This review is based on an eARC (Advance Reading Copy) provided by the publisher via NetGalley in exchange for an honest review. Generation Ship will be released on October 17, 2023.
When I saw Michael Mammay’s Generation Ship pop up on NetGalley, I was intrigued by the blurb, but I’d never heard of the author and wasn’t sure I had time to throw another lengthy novel onto the TBR. Then some of the early ARCs came out with absolutely glowing reviews, and I decided maybe I could make time after all.
Generation Ship takes place on a generation ship (go figure) nearing the end of its centuries-long voyage. But the promise of a terrestrial home, combined with some of the uncertainty in the data returned from the latest probes, have turned simmering political disagreements into a full-on powder keg. And the five point-of-view characters—a scientist, a coder, a politician, a cop, and a farmer—will be at the center of the burgeoning conflict.
Despite throwing the reader into the deep end with five unique perspective characters in the first five chapters, Generation Ship starts remarkably quickly, with two immediately compelling events that pull all five into the thick of the conflict that will drive the entire book. What follows is hundreds of pages of people working at cross-purposes, due to conflicts in their personal ambition, their moral beliefs, or their interpretations of incomplete scientific data. One of the five leans a bit cynical and self-serving from the start—and another joins him as the book progresses—but by and large, it’s easy to understand what drives each character and how it throws them into conflict.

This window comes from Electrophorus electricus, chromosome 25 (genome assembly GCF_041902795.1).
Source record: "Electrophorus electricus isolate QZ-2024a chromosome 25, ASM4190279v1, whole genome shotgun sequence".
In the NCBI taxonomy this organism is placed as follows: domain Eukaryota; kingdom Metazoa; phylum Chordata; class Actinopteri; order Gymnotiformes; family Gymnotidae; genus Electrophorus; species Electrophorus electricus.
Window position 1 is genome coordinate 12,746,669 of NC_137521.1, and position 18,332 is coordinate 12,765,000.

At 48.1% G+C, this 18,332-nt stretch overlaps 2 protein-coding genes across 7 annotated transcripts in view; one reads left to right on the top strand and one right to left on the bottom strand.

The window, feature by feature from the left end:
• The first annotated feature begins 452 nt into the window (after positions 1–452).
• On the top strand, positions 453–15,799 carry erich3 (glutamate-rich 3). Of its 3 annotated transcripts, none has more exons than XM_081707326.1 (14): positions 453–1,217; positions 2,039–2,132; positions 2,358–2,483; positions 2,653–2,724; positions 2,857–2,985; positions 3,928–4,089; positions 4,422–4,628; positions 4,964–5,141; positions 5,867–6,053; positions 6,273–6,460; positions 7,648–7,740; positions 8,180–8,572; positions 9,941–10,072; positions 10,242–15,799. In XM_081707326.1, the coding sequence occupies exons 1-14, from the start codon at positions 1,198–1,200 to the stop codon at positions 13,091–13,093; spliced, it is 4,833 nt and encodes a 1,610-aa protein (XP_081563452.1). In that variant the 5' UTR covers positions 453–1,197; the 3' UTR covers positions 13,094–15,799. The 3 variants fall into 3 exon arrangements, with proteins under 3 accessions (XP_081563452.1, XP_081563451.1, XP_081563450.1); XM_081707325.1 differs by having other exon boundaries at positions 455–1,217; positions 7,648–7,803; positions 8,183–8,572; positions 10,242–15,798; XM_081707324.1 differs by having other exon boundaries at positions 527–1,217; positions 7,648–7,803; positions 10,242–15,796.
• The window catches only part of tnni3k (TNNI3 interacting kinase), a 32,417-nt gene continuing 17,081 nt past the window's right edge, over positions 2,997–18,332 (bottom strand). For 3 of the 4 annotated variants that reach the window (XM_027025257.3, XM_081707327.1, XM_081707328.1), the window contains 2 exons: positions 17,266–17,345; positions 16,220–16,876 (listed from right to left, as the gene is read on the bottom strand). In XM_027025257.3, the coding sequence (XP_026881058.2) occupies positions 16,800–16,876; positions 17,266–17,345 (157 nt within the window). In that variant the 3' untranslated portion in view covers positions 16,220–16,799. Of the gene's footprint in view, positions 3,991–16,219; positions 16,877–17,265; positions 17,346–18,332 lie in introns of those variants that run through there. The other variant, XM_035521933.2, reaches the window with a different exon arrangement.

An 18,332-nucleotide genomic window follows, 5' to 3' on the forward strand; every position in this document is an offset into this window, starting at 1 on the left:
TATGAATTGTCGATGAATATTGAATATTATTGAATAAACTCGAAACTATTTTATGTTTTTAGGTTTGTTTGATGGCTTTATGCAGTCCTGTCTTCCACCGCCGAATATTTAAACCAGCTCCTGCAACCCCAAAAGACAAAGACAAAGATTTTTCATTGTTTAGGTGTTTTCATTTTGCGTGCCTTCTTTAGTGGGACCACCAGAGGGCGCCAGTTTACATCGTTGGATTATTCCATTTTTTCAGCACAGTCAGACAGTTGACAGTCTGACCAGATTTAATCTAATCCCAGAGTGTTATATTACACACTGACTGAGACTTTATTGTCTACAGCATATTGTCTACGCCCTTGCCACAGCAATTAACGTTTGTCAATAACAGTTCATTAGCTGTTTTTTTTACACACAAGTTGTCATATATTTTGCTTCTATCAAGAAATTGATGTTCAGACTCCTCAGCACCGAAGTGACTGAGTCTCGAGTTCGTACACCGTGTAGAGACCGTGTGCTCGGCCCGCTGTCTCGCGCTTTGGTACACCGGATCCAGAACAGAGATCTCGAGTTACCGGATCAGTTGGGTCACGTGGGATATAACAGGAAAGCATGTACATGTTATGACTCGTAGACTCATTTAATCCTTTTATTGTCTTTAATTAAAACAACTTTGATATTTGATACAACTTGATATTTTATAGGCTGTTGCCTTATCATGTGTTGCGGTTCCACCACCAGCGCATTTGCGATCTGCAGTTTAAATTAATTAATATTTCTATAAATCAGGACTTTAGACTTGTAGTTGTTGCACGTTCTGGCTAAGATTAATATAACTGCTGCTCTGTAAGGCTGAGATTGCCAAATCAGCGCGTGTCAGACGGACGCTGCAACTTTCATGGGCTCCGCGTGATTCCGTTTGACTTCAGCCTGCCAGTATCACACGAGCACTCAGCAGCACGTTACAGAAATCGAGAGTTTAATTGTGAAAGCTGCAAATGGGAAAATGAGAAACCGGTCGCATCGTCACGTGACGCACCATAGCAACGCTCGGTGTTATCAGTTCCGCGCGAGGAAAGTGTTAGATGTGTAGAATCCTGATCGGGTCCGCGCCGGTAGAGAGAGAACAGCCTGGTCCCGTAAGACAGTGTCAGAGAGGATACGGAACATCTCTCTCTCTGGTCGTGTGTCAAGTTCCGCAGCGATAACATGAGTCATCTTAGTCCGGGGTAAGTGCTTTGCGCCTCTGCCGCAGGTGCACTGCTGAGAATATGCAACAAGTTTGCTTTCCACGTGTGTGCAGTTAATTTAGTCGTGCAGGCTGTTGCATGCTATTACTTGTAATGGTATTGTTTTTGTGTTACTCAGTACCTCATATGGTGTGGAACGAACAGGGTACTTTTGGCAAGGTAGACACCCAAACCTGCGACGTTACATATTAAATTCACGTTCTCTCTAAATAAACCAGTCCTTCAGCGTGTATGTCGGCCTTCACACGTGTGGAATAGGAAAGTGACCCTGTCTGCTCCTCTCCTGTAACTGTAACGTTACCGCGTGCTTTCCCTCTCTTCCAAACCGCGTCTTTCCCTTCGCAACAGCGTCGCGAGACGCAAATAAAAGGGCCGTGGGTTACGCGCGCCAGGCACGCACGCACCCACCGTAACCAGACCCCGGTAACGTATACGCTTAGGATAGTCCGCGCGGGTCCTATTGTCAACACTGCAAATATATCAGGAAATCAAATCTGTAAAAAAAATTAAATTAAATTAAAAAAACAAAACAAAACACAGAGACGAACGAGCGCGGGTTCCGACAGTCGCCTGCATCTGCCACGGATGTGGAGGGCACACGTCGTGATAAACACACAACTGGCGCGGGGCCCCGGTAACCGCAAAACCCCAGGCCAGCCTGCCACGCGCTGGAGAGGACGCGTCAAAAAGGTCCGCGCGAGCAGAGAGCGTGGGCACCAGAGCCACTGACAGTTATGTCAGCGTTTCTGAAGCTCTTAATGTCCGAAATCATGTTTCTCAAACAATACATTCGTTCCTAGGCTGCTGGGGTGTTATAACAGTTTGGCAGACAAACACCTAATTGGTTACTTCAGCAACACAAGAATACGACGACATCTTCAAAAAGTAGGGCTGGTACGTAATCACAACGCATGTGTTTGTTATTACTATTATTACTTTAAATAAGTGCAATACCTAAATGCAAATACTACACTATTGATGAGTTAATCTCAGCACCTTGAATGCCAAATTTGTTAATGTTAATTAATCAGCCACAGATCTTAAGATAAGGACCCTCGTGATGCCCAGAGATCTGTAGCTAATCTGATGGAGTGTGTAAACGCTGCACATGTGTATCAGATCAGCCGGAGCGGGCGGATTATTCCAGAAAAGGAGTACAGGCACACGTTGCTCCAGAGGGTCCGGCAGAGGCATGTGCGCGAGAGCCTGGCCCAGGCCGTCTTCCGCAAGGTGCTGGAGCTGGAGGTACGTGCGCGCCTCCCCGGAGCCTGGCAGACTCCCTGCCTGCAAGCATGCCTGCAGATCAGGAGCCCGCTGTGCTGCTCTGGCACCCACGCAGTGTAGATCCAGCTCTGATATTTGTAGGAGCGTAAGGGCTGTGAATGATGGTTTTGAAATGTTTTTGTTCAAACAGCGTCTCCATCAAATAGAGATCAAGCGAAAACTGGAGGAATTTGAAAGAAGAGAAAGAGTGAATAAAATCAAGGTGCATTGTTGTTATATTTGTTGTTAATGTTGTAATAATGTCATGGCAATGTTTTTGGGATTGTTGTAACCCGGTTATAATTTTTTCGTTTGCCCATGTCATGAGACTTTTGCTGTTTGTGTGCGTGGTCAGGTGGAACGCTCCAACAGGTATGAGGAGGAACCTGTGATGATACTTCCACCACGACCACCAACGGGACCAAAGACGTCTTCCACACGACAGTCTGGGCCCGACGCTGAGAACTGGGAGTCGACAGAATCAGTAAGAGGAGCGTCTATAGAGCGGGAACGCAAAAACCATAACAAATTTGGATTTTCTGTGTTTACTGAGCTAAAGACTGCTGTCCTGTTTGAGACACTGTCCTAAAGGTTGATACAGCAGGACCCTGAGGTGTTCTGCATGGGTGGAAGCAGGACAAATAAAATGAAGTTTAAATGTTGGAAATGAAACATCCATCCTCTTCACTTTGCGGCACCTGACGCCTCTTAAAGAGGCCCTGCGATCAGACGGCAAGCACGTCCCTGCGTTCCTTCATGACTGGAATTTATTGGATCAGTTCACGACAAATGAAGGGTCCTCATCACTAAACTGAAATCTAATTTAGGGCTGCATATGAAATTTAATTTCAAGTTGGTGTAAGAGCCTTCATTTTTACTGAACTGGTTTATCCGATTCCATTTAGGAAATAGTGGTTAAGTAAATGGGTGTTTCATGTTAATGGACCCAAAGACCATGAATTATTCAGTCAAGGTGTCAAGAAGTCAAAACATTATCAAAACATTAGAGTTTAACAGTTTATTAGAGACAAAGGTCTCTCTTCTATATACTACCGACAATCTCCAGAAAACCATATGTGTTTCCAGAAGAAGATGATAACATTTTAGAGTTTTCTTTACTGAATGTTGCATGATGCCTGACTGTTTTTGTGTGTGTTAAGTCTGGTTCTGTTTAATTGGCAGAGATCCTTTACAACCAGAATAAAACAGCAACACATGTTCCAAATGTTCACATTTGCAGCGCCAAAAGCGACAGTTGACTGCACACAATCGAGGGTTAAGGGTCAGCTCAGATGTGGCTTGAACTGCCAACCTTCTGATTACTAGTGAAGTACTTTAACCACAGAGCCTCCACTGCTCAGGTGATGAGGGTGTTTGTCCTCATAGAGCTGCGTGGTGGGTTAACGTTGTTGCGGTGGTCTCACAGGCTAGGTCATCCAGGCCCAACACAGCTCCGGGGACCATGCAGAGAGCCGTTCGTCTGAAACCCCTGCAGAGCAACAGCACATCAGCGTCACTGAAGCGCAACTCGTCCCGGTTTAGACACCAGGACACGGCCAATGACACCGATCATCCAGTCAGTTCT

And the conflicts themselves are interesting. There are political disputes surrounding euthanasia and career mobility, subversive violence, police brutality, and the shadow of a potential first contact scenario looming over the whole thing. This is absolutely a political novel, but it’s not one that lacks for excitement. I was a little disappointed at just how often the characters found themselves taking actions into their own hands due to an extreme distrust of those around them—especially with one being so talented that taking action into their own hands felt at times like a cheat code—but it wasn’t hard to see how the distrust arose, and the resulting conflagrations were excellent reading.
Generation Ship is very much a standalone, addressing one extended series of conflicts, and so the promised arrival at the destination is more the culmination of all the battles along the way than it is the start of a brand new one. I felt the first contact plot had layers enough to completely redefine what came before, but the book chose to focus more on the internal conflicts than the external ones, and the planetary arrival certainly made for a gripping climax. I might’ve liked to see a little bit more extended denouement—and there was a frustrating character decision or two—but the last quarter of the book was nearly impossible to put down, and it’s hard to complain too much about such a thrilling finish.
I found the worldbuilding fairly easy to follow, with careful consideration of many of the practical details of life in space without devolving into pages of technobabble. I did find the frequent futuristic updates to common idioms to be a bit immersion-breaking—it seems more plausible to me that language would evolve entirely new idioms while retaining archaic terms in old ones than going all-in on phrases like “I’m an open-source program” or “I thought we were on the same screen”—but this is a minor complaint in the grand scheme of things.
Overall, Generation Ship is an engaging political sci-fi with points-of-view spanning five different corners of the central conflict. For those who called Battlestar Galactica “The West Wing in space” and saw it as a compliment, this one is very much worth the read.
Recommended if you like: multi-POV political sci-fi.
Can I use it for Bingo? It’s hard mode for Mundane Jobs, and it is also Published in 2023.
Overall rating: 15 of Tar Vol’s 20. Four stars on Goodreads.